United improved almost immediately, though before Berbatov put them on the scoresheet with a header from Rafael's volleyed cross, Yakubu exposed the frailty at the heart of the home defence by bursting past Carrick and Jones to put Blackburn briefly two ahead.

Berbatov cut that deficit within a minute to set up an absorbing final half-hour, but with more players back in their normal positions United were making inroads for the first time and Berbatov had a second just after an hour, sweeping a shot past Bunn after Valencia had cut back from the right-hand byline for the striker's sixth goal in three games.

Valencia enjoyed himself so much in the second half it rather mocked Ferguson's decision to start him at right-back, but he could not keep his shot down when he had a chance to put United ahead 15 minutes from time.

The script was beginning to follow a familiar plotline, but just when it appeared United would press on to score a winner Blackburn raised the stakes again. An enterprising run from Adam Henley won a corner off Jones, and from Morten Gamst Pedersen's cross David de Gea somehow allowed himself to be twice beaten in the air by Grant Hanley. The centre-half's first header went straight up in the air and, with De Gea flailing, his second was unchallenged and found the back of the net.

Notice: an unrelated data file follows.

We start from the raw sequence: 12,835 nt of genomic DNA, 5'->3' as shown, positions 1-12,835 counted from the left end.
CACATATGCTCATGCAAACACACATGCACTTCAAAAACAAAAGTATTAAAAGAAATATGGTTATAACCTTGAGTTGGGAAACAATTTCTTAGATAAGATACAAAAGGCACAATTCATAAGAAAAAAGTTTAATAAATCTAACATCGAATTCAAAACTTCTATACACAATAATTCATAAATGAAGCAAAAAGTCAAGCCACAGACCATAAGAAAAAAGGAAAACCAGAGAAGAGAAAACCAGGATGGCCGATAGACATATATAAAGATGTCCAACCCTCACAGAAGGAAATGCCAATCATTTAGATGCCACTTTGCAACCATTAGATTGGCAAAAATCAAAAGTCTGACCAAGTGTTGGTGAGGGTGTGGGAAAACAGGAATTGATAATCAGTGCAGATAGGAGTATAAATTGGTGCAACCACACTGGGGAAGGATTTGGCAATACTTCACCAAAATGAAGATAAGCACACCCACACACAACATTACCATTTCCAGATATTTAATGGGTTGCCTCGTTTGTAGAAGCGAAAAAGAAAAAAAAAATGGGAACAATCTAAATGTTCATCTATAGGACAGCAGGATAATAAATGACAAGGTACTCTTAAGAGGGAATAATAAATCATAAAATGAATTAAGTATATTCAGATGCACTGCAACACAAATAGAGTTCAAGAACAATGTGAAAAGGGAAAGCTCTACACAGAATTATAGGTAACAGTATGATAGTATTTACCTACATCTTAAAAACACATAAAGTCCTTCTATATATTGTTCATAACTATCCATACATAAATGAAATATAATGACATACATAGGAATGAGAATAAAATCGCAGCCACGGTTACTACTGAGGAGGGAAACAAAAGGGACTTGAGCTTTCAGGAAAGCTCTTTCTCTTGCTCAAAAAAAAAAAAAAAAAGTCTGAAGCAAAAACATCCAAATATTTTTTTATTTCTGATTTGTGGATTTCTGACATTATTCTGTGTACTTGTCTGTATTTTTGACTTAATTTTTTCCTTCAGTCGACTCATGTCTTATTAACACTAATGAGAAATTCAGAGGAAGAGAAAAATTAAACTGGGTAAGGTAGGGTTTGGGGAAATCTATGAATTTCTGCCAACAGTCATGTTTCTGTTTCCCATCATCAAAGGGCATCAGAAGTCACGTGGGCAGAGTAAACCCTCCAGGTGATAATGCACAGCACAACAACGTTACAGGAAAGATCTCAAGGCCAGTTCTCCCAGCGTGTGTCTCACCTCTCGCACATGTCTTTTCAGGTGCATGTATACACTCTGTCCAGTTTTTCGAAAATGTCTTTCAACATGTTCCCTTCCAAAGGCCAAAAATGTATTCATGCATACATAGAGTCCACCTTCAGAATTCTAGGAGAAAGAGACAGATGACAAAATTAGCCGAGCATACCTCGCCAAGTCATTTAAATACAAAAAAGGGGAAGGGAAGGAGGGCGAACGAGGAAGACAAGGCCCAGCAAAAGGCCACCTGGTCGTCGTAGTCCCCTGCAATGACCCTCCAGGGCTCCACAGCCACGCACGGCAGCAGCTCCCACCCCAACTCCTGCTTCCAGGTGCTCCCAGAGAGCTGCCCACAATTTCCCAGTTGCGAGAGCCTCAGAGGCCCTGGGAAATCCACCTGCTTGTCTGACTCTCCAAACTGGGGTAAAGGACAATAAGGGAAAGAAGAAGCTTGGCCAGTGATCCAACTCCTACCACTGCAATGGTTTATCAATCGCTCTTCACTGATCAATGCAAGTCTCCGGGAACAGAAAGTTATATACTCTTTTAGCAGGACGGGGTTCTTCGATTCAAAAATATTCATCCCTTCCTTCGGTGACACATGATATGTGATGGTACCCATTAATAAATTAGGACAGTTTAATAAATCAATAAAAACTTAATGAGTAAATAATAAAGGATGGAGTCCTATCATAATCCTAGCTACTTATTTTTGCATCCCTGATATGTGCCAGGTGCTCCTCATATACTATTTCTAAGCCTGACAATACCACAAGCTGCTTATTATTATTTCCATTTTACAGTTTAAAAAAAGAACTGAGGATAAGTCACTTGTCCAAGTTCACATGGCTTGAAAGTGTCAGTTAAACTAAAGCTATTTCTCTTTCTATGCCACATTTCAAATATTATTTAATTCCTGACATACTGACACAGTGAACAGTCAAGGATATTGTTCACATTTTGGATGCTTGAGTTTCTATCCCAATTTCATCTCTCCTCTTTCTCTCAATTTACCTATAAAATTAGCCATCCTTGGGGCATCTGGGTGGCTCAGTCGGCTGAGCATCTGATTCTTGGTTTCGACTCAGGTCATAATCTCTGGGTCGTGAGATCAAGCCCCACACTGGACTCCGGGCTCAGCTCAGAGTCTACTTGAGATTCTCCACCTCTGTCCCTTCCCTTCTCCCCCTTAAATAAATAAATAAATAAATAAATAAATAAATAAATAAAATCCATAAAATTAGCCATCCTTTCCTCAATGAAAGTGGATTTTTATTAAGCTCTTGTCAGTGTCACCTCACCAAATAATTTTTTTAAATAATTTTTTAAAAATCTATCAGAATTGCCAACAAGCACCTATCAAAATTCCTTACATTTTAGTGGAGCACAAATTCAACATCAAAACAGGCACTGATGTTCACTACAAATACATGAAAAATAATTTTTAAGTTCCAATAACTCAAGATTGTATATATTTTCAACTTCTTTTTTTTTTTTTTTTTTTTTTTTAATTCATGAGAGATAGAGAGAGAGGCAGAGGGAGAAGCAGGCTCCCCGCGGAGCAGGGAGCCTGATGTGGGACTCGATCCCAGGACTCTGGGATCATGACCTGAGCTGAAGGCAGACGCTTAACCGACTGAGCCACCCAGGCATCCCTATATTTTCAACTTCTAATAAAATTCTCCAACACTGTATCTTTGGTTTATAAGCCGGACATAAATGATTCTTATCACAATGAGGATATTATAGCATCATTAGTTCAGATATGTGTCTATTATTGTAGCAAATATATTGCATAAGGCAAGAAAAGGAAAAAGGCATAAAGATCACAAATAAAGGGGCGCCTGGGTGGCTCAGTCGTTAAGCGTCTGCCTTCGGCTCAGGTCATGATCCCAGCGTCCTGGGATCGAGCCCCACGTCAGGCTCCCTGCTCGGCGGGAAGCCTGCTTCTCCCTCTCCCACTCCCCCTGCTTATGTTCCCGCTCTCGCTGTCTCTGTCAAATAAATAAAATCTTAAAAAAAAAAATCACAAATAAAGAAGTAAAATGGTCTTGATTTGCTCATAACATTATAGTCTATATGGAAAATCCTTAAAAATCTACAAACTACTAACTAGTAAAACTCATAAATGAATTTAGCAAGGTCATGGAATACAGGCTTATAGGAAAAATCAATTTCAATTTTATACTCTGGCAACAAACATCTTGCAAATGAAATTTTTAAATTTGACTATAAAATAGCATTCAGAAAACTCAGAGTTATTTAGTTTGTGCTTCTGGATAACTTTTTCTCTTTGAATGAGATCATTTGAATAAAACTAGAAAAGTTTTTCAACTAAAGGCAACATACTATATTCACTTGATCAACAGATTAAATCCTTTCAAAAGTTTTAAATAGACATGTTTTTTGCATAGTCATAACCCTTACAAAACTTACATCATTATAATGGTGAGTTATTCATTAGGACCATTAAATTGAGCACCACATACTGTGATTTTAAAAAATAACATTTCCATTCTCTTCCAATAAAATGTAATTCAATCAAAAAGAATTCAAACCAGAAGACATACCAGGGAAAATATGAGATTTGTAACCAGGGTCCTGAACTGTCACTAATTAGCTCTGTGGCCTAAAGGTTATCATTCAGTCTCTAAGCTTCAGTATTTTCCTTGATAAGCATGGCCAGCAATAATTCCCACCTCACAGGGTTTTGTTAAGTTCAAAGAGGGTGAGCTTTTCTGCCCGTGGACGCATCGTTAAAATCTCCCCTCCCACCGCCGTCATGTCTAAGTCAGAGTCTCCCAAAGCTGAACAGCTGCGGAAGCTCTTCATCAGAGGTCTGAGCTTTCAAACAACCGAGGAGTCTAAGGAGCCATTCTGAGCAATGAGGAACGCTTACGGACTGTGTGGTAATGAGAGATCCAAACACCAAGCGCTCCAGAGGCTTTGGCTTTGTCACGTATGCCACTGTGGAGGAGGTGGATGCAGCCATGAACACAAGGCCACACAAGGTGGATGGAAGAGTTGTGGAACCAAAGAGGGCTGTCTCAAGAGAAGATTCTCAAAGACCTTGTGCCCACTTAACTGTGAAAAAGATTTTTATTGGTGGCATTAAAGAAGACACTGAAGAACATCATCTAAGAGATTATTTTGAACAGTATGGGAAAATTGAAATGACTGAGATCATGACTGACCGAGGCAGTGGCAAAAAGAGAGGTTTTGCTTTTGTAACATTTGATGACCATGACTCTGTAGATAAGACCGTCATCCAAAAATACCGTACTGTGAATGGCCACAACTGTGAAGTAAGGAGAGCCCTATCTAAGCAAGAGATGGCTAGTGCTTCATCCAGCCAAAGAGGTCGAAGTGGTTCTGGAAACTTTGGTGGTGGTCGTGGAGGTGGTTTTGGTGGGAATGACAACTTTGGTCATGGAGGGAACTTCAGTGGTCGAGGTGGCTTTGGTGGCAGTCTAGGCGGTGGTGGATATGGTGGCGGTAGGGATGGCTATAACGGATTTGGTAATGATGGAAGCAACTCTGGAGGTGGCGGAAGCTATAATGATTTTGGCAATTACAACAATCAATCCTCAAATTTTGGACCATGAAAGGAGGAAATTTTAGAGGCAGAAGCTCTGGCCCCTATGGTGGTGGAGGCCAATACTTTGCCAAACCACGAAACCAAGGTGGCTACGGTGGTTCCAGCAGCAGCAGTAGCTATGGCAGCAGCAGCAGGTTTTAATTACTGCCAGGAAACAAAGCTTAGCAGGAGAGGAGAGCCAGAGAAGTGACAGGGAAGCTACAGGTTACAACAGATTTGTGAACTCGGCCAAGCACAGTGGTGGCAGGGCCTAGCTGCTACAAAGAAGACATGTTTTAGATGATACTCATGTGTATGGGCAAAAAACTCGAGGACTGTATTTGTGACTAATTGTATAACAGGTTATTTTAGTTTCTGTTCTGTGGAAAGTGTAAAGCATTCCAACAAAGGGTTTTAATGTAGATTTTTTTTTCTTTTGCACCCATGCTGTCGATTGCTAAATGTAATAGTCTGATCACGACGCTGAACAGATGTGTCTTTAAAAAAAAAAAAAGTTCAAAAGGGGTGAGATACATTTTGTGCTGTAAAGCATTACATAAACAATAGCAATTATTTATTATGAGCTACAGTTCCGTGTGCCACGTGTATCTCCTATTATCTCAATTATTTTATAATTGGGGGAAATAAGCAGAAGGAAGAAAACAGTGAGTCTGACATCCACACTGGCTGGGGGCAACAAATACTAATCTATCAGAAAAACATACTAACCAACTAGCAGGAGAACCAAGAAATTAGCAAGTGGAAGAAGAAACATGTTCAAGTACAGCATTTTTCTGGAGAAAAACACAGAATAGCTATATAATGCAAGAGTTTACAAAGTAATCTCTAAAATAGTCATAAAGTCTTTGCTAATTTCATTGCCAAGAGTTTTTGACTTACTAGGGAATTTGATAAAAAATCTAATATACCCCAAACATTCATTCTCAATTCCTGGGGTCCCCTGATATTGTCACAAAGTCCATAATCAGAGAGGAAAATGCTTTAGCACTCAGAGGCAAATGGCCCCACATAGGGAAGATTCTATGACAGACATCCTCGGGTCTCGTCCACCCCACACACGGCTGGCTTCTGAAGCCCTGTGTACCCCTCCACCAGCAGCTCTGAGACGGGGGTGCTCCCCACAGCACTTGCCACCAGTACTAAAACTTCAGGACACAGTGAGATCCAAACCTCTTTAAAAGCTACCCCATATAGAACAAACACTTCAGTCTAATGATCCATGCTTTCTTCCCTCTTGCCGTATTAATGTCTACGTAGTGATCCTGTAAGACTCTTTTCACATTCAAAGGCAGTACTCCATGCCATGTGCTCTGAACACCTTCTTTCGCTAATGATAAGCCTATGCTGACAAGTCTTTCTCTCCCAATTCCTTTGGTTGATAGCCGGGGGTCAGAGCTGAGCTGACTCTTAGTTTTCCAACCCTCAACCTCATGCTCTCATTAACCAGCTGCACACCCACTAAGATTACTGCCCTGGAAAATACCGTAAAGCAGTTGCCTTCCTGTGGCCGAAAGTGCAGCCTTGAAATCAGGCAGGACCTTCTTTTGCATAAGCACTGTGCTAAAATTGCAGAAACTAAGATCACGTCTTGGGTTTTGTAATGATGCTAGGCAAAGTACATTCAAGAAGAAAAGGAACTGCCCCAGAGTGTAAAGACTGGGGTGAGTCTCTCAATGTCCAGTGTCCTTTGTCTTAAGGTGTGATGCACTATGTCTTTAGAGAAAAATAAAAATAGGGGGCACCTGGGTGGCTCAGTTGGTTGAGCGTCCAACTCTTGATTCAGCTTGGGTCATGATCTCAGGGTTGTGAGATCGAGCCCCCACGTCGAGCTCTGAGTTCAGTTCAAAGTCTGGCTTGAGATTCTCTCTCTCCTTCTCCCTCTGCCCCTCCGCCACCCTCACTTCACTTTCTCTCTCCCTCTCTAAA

The reality is that Manchester United has been weak at the back for several years, but so few teams--outside their big rivals and Champions League opponents--attack them that it was disguised. And the experience of a Rio Ferdinand and a Van De Sart could disguise a lot of holes. But now they are left with no one who should be a starting center back on a big squad, a goaltender who is to frail and naive to play in the League and no outstanding holding midfielder to put in front of them.